In the wake of a Wisconsin Supreme Court ruling that some critics see as gutting the state’s campaign finance law (see Gavel Grab), a Madison.com editorial calls on the state legislature to pass legislation to shine a light on political “dark money.”
The editorial criticized the ruling of a “hyperpartisan and politicized majority” of the court, and then urged the legislature to adopt legislation like that passed by some other states to require that so-called dark money groups disclose their larger donors.
“Let’s call these ideas what they are: wholly partisan responses to a pair of rulings, on marriage and health care, that some politicians and interest groups simply do not like. That happens in our democracy, but the answer is not to change the rules to make justices accountable to political pressure. That puts us on a dangerous path indeed,” National Law Journal quoted JASC as saying. (The article, “Cruz Urges Restraints on Supreme Court’s ‘Lawlessness,'” is available through a Google search.)
Cruz advocated for a constitutional amendment to impose retention (yes-or-no) elections on Supreme Court justices, who now have life tenure under the Constitution. The candidate for the GOP presidential nomination accused the high court of “lawlessness” in what a Los Angeles Times report depicted as a bid to win primary support from Republican voters, who gave basement-level approval to the Supreme Court in a recent poll.
It is a “dangerous path” when partisans who disagree with Supreme Court rulings try to change the rules of the justices’ selection to make them accountable to political pressure, the Justice at Stake Campaign said on Wednesday. JASC issued the following statement after a Senate panel hearing, led by Sen. Ted Cruz, debated “Supreme Court Activism and Possible Solutions”:
“Today’s hearing featured an array of proposals for limiting the terms and authority of U.S. Supreme Court justices, most of them in direct contradiction of the founders’ intent to insulate justices from political pressure. From Sen. Cruz we get the singularly reckless idea to impose retention elections on justices. But with elections come campaigns, and campaigns cost money. Who would raise money for a Supreme Court justice’s campaign, and what would they want in return? And if you can stomach the notion of special interests paying big bucks to put a Supreme Court justice back on the bench (or take her off), try to imagine the spectacle of that justice on the campaign trail. What would her platform be?
“Some witnesses who testified today offered up other suggestions, including the notions of state or Congressional override for specific rulings or the imposition of term limits on Supreme Court justices. But let’s call these ideas what they are: wholly partisan responses to a pair of rulings, on marriage and healthcare, that some politicians and interest groups simply do not like. That happens in our democracy, but the answer is not to change the rules to make justices accountable to political pressure. That puts us on a dangerous path indeed.”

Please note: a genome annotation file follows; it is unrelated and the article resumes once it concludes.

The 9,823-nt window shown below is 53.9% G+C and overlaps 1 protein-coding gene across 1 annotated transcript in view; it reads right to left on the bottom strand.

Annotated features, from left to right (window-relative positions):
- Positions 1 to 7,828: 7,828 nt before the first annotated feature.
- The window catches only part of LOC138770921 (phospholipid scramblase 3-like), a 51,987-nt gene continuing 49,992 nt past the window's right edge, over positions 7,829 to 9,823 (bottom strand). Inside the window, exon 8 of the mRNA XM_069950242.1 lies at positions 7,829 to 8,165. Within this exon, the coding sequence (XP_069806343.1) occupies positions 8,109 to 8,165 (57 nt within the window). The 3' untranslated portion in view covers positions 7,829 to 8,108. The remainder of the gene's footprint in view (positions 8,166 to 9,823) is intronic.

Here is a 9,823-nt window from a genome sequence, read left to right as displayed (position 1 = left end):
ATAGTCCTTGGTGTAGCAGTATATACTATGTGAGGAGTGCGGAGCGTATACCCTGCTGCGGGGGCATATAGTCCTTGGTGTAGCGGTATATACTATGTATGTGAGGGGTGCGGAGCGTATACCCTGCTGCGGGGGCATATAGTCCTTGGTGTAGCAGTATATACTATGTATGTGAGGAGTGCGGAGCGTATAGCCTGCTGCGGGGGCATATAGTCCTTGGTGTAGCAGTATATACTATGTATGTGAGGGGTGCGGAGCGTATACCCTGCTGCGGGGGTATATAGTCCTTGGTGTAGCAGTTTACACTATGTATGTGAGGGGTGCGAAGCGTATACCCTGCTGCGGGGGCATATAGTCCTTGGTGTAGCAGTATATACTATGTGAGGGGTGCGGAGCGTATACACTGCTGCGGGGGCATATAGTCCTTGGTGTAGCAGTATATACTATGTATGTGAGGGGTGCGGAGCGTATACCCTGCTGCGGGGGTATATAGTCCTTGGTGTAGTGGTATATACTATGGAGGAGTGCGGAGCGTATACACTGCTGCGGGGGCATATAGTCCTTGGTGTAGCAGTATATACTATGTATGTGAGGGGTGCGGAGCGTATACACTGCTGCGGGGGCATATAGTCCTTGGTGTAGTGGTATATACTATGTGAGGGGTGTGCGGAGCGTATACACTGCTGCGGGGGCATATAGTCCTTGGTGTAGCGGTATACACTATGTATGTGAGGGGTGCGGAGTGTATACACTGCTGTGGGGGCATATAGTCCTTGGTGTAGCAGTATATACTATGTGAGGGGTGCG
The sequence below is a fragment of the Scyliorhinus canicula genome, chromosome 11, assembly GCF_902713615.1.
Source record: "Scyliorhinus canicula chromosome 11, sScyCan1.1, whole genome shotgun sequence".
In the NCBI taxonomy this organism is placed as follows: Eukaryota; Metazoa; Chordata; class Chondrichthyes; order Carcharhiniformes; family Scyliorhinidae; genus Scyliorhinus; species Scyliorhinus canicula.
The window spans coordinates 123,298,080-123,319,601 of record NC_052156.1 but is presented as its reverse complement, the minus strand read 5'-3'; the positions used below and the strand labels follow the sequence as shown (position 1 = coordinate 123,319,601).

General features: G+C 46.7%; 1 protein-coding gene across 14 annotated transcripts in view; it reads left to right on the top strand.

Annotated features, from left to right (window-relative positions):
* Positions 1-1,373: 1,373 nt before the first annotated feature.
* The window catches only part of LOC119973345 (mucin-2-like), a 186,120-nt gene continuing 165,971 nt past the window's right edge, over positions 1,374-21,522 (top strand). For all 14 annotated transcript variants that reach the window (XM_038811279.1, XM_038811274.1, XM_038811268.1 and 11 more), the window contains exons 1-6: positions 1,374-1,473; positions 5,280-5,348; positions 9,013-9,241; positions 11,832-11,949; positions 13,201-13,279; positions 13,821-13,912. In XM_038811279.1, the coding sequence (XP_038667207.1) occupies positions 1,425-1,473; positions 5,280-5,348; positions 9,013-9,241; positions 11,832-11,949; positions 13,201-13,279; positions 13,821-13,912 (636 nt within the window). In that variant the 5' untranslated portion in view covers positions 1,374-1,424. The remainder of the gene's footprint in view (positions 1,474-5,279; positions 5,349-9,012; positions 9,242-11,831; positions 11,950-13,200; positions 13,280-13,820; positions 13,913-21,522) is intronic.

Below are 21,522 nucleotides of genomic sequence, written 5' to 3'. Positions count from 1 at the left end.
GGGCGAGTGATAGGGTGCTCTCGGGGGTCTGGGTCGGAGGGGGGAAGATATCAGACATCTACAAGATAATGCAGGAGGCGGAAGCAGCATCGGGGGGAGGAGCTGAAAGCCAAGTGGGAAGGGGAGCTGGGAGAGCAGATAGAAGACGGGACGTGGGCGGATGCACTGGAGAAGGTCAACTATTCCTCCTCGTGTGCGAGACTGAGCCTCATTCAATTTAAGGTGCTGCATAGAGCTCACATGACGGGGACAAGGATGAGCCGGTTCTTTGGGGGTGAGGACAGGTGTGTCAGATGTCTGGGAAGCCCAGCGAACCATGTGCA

A New Yorker commentary by Lincoln Caplan takes a critical look at the Wisconsin Supreme Court’s recent ruling that quashed a campaign finance investigation involving Gov. Scott Walker, and it suggests the ruling may have national implications.
You can learn more from Gavel Grab about how the issue of judicial recusal was handled in the 4-2 ruling. Caplan wrote this about recusal: “The highly political nature of the election, or reëlection, of the court’s conservative justices, between 2007 and 2013, and the highly political nature of their rejection of the traditional recusal rule have for half a decade made the court vulnerable to charges that it has become a political body. With their decision to halt a major criminal investigation of the sitting governor, who is running for President, and to do so by gutting the state law regulating campaign finance, the conservatives have confirmed the weight of those charges.” Read more
It is time to “Abandon Judicial Elections,” urges a respected federal appellate judge, Alex Kozinski of the Ninth U.S. Circuit Court of Appeals.
Judge Kozinski offers his outspoken view in a lengthy article entitled “Criminal Law 2.0.” His opinions and recommendations about ways to improve the criminal justice system have been excerpted by law professor Eugene Volokh in a Washington Post blog.
The judge writes about cases he considers miscarriages of justice, including the prosecution in Mississippi of Glenn Ford, who was exonerated in 2014 after serving almost 30 years on death row for a crime he did not commit. The lead prosecutor in the case ultimately wrote an apology about his own handling of it. Ford died recently. Kozinski writes: “While many, perhaps, most judges resist the pressure and remain impartial, the fact that they may have to face the voters with the combined might of the prosecution and police groups aligned against them no doubt causes some judges to rule for the prosecution in cases where they would otherwise have ruled for the defense.” Read more